With all due respect and admiration in my heart for all of the lovable, neurotic, OCD, and well-organized gym rats out there, your well-constructed set and rep scheme is killing your gains!
You know who you are. You’ve got your workout notebook filled with meticulously annotated charts and spreadsheets that make you look like a mad scientist taking part in some covert, new-age Manhattan Project as opposed to going to the gym to train.
Don’t get me wrong, recording your workouts can be great when done properly, but following your notes and predetermined set and rep schemes with too much rigidity may be holding you back from making the progress you want.
Here’s the thing – when it comes to making gains in the gym, there is one thing that really matters – OVERLOAD. Overload is the gradual increase of stress placed upon the body during training. The principal is about continuously increasing the demands on the musculoskeletal system so that you can make gains in muscle size, strength, and endurance.
Yes, you need to have a program that makes some sense, good form on your exercises, and a general understanding of muscle groups, etc., but if you’re TOO focused on following EXACTLY what’s written in your little notebook, then you may be failing to provide your body the stress it needs to achieve overload and as a result, halting your own progress.
How many of you get in the gym, get your session lined up for the day, take out your little chart, and do the exact listed exercises at exactly 3 sets of 10 reps or exactly 2 sets of 15 reps etc.? Let’s say you do a machine chest press. You select your weight and do exactly 3×10… but, at the same weight, if you had really pushed yourself, you could have probably done 3 sets of 15 reps or more. At 3×10, you did not achieve TRUE overload. You did not stress your muscles to the point that they must adapt, grow and get stronger. You made them do the same 3 sets of 10 as always, so they probably will not progress the way you want and maybe they’ll just stay the same.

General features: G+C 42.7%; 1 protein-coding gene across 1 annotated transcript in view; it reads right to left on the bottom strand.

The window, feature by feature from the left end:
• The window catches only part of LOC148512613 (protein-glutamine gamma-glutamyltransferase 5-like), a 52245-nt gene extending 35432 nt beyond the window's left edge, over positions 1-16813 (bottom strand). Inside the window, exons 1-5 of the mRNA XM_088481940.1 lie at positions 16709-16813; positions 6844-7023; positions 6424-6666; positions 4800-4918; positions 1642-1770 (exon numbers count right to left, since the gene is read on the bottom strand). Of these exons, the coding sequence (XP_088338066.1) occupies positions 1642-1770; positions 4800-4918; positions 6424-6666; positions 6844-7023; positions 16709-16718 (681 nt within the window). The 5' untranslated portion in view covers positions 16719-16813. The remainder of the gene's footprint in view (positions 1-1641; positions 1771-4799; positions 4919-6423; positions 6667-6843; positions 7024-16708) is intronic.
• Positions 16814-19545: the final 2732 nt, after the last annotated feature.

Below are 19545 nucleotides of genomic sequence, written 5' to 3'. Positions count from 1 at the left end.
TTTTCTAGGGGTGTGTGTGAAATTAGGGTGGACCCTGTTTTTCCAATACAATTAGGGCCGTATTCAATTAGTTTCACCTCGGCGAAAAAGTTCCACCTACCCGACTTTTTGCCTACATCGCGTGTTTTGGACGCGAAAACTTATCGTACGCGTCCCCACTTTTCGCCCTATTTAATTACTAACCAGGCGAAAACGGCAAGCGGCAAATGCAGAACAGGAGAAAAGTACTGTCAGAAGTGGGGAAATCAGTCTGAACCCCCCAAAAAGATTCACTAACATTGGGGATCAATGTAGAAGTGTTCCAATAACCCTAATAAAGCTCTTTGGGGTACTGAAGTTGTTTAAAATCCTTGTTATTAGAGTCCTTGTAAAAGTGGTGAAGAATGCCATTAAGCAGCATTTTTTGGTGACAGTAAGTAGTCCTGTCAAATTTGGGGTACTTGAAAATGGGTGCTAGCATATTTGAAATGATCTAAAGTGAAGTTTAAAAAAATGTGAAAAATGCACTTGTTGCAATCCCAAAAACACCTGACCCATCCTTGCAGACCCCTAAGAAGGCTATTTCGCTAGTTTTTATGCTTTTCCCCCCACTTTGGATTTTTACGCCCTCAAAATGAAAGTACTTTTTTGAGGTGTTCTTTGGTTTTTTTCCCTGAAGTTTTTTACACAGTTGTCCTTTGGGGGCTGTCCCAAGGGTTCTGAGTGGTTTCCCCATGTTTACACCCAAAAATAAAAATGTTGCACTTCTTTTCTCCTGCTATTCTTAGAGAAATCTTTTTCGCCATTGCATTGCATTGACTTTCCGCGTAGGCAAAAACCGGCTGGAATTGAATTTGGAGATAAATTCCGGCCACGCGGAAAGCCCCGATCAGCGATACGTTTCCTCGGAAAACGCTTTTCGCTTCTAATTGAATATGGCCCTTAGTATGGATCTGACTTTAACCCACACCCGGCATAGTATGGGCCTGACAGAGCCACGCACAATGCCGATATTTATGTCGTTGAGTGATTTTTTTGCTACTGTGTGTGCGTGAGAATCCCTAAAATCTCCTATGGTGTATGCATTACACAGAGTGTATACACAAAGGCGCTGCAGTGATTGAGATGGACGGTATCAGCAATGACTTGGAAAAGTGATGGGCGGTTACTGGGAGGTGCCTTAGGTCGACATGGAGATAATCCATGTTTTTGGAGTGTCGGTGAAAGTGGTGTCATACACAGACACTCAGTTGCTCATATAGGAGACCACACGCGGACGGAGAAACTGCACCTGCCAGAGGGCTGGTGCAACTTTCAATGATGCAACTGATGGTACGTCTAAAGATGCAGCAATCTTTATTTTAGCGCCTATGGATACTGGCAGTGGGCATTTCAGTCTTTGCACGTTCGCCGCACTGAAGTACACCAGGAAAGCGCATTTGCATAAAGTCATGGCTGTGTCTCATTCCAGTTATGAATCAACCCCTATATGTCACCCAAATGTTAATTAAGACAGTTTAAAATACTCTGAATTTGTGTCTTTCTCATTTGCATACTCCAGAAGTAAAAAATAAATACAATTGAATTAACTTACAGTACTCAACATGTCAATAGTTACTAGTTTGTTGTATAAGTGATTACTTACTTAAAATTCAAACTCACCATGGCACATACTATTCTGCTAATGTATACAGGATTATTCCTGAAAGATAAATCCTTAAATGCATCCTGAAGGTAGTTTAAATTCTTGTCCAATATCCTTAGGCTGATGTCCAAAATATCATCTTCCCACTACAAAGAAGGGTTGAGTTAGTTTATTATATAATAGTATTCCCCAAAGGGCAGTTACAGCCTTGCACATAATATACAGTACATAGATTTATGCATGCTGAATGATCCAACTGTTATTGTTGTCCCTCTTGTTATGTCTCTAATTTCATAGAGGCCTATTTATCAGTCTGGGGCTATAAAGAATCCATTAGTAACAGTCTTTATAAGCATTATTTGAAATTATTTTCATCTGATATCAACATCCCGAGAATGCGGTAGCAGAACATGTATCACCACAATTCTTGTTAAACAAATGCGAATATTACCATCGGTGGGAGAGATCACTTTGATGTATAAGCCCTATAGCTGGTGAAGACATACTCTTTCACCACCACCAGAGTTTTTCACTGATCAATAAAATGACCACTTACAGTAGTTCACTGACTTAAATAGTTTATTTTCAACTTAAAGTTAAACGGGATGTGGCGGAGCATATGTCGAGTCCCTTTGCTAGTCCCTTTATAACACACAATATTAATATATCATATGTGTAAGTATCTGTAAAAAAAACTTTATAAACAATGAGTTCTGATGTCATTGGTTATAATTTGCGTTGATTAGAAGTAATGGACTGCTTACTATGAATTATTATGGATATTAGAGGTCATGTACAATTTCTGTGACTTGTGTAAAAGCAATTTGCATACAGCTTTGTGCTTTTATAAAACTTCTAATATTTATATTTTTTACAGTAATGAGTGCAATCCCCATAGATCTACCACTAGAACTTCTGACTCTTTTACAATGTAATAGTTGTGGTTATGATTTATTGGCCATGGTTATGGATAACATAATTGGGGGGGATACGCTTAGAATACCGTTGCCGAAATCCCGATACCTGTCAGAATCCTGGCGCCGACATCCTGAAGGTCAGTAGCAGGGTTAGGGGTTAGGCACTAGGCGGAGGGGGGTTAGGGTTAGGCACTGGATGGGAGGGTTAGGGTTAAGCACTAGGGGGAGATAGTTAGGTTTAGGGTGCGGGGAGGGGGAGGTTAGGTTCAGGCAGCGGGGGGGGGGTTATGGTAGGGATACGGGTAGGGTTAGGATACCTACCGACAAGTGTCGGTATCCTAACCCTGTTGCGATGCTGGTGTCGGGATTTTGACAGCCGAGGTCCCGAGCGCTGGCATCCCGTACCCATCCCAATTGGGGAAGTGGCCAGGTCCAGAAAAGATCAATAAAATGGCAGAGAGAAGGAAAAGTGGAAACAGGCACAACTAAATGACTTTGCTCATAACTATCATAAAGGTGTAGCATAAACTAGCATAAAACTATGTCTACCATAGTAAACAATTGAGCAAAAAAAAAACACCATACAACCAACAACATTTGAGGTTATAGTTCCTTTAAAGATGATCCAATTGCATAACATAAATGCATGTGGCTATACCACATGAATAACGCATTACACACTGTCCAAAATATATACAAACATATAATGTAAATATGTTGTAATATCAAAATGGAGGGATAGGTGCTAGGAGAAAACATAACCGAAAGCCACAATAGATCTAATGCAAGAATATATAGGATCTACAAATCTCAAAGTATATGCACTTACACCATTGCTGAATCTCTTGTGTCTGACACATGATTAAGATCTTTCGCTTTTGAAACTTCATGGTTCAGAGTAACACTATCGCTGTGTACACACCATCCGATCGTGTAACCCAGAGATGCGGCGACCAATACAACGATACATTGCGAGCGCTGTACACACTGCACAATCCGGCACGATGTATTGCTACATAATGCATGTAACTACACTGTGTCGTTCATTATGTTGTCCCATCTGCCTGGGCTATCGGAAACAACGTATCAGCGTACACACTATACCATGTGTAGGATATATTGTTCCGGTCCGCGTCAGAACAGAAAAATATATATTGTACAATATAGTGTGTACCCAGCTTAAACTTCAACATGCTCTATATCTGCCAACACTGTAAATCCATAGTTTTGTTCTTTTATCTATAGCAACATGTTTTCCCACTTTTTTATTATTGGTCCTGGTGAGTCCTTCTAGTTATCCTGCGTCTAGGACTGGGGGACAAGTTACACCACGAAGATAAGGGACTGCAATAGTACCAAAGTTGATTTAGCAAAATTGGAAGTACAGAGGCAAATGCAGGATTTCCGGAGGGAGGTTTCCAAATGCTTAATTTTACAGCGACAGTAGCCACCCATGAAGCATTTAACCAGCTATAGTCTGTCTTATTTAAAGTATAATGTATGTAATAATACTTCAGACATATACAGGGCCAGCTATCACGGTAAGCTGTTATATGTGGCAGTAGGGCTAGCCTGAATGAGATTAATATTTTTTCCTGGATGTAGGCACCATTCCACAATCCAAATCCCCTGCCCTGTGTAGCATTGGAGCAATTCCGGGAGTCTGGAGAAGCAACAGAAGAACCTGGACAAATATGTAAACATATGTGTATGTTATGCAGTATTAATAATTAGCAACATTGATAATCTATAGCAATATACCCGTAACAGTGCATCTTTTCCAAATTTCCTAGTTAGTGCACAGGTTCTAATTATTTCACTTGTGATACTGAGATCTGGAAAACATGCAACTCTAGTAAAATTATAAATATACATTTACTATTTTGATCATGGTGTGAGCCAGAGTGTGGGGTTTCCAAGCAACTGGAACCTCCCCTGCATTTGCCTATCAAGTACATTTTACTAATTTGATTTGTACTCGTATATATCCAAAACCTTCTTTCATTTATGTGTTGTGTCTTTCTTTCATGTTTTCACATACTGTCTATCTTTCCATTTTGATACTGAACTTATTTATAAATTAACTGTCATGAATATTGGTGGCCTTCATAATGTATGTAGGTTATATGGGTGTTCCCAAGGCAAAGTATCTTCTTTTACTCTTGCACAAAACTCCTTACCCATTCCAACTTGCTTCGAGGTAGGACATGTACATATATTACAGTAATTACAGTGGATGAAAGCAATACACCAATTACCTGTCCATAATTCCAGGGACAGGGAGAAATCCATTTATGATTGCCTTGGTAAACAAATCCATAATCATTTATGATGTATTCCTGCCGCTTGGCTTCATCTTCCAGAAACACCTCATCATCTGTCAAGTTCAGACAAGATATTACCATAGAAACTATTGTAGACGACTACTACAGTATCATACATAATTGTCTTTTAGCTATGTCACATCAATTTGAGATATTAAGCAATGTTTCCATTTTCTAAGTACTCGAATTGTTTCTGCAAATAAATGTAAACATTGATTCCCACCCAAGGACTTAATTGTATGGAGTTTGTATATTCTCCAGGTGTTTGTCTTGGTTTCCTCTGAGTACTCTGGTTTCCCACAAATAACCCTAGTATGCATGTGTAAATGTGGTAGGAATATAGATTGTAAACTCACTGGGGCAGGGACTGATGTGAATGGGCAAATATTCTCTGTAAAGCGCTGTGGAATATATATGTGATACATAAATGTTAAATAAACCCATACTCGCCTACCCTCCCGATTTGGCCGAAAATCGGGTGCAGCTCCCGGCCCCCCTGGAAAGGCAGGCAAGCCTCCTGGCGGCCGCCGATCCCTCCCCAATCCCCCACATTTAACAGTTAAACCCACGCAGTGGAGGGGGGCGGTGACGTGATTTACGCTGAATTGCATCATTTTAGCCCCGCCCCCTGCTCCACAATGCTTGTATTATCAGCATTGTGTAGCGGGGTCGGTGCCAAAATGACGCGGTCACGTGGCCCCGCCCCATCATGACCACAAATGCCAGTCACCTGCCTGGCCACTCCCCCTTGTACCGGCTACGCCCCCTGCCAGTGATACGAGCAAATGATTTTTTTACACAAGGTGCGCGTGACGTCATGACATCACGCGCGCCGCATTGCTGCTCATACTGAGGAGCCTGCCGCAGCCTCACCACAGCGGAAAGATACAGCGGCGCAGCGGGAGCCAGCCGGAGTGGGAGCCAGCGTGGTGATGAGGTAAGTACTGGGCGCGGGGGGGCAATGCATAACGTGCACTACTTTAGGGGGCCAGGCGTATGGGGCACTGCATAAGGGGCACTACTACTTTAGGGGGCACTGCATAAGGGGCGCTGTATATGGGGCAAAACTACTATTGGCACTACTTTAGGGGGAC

So, what’s the point? The point is, if you’re looking to make progress in the gym, if you’re looking to change your body or get stronger or improve your endurance, then you must challenge yourself. Don’t worry about hitting a predetermined number of sets and reps. If something feels easy, make it tougher. Instead of doing exactly 3×10, give yourself target ranges to shoot for… “Ok, I am going to try to challenge my muscles and try to overload them somewhere between 10-15 reps during this set.” Maybe you’ll get 15 reps before you hit overload; maybe you’ll only hit 12. It doesn’t matter. What does matter is that you challenge yourself, overload your muscles, and your body will adapt as a result. Also, by pushing yourself in this way, you’ll learn what true overload feels like and you’ll get better at achieving it in the future. (remember: always use GOOD FORM and FULL Range of Motion)
As for your workout notebook? Use it. Write down your numbers AFTER you’ve hit overload. “Ok, today I did 3 sets of the chest press and my muscles were overloaded when I used 30 lbs. I got 15 reps in set 1, 12 reps in set 2, and 10 reps in set 3. (Chest Press 3×15,12,10 @ 30lbs)” So, instead of allowing your notebook to dictate your workout, you’re pushing yourself and achieving overload by the feel of the exercise and then documenting the results for future reference. This can be a great way to progress in the future, to compare workouts based on days, times, mood, nutrition etc, or simply making changes when your workouts no longer provide overload.
For more information on fitness programs at Dedham Health, visit our website.
-Jason L., Exercise Physiologist at Dedham Health